"Greg the Zombie Dinosaur,
See him shuffle, hear him roar!”
Hello Poem Enthusiasts!
This week's read-aloud poem is about a zombie dinosaur named Greg who loses his head. Literally.
Greg the Zombie Dinosaur,
See him shuffle, hear him roar;
Shuffle… Shuffle… Shuffle… Roar! Roar! Roar!
Greg the Zombie Dinosaur.
One day Greg The Zombie Dinosaur,
Had a leg DROP and PLOP onto the floor!
Now Greg can’t shuffle anymore;
Poor Greg the Zombie Dinosaur.
“Students learn that poets not only think about what words they use but where to place the words on a page.”
-J. Paul Getty from the J. Paul Getty Museum
“CALLIGRAM: This is a picture poem made of letters representing an aspect of the poem. In this example the words are leaning across to reflect meaning: The sloping wall.”
-Pie Corbet, The Works Key Stage 1
A calligram! I’ve finally discovered an official name for the tricks I’ve been using with the type design in my poems. While poets use calligrams as a whimsical addition to their work, we can use them as a serious tool to aid our children’s fluency, decoding and comprehension skills.
Teach your students the character of typefaces (fonts). In Greg the Zombie Dinosaur, the typeface used when he’s roaring or shuffling is a broken, distressed one — just like broken and distressed Greg himself!
Assign a tone of voice and actions to this font during a shared read so that when they read it on their own, they’ll be able to inflect their voice accordingly.
Teach your children that when someone is SHOUTING THE WORDS MIGHT BE LARGE AND BOLD and when someone is whispering the words might be small and light.
Dynamically typesetting written work gives your children extra visual clues to help with their fluency. It makes the reading experience much more entertaining for them and for you!
Enjoy your week and enjoy reading every day.
Don’t be SILLY!
There’s no croc around the block!”
Hello Inspiring Humans!
This week's read-aloud poem is about a little boy named Billy who is desperately trying to convince his mum that there’s a cross-dressing, old-lady-eating crocodile hiding out at number four. His mum doesn’t take his warnings seriously and gets the shock of her life when she goes to investigate his claims.
Themes of open-mindedness and attentive listening can be explored by analyzing the dialogue between Billy and his mother. It’s an opportunity to discuss how important it is to pay careful attention to what others have to say — listening could save you from becoming a crocodile’s dinner!
"What we teach children to love and desire will always outweigh what we make them learn”
- Amazing quote that I could not find a reference for
We read aloud to and with our children every day to teach them motivation for reading. Stickers and stamps and prizes for daily reading teach our children that they have to do a chore to get something good. We need to guide them to the idea that reading is its own reward and it’s something to celebrate — definitely not a chore!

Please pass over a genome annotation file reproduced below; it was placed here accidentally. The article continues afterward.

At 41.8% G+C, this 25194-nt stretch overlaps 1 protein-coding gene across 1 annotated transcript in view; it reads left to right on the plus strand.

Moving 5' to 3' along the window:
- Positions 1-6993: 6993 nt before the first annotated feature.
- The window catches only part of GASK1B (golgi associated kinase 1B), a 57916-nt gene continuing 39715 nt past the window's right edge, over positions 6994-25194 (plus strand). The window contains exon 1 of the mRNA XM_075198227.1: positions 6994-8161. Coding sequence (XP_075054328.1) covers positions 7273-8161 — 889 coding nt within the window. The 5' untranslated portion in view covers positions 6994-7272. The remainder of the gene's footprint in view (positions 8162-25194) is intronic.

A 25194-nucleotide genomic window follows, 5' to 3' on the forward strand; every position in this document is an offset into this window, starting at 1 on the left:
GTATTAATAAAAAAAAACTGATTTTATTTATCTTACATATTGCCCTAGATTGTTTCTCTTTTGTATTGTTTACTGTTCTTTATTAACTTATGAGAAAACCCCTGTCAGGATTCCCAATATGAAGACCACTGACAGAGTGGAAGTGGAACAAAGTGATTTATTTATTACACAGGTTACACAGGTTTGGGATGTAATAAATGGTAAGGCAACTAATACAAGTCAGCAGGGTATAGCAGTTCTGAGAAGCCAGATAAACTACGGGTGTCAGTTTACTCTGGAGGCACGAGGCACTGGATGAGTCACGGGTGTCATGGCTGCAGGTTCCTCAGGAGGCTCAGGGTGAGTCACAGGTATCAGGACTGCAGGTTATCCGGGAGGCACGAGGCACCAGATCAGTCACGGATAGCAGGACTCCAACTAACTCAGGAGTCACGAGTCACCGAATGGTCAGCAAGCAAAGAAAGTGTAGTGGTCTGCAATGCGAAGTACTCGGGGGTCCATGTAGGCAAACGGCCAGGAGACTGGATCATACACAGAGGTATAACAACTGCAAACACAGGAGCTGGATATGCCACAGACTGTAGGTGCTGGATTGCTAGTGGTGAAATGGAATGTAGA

What happens when children get to old for stickers to inspire them to read anymore? By reading with them you give them your time and attention and connection that builds the strong, mental foundations for good grownups.
Your children will not remember the stickers and stamps and prizes you give them for reading when they’re old and grey. They will remember you for taking the time to read to them and with them every single day. I promise.
Have a fabulous week and remember; reading is its own reward.
"Sweet obese water beast…”
Hello Ridiculous Readers!
Before I introduce this week’s poem I’d like to say a huge thank you to the wonderful EAs who came to my session with the amazing Samantha Hughes at The West Australian Association of Teacher Assistants Conference this past Saturday! Welcome to the newsletter. J
This week's read-aloud poem is about a little girl who desperately tries to stop her brother, sister and the family baby to STOP playing music in the house. If the music doesn’t stop…
Oh please no…
Boom. Boom. Boom.
Sweet obese water beast…
HIPPOPOTERINA IN THE ROOM!
Themes of personal responsibility can be explored in this piece. Older children may be able to identify that the Hippopoterina is just an imaginary scapegoat for the lead character’s destructive dance habits. Discuss how the mum isn’t mean at all when she makes the little girl clean up the debris left by her dancing routines — it’s what should be expected of someone who makes a mess of things!
"Education is not the filling of a bucket but the lighting of a fire.”
- William Butler Yeats
I touched a little on this subject last newsletter, but I’ll say it more explicitly now:
As educators and caregivers, it is our obligation and privilege to guide our children towards finding a desire to read. Not forcing them to read.
It’s a subtle art and it’s hard work. It means taking a proactive interest in the lives of your children and their families.
Teachers — I recommend the following if you wish to inspire a hesitant reader:
Have an incredible week and remember to love what you do because it takes enthusiasm to breed enthusiasm. J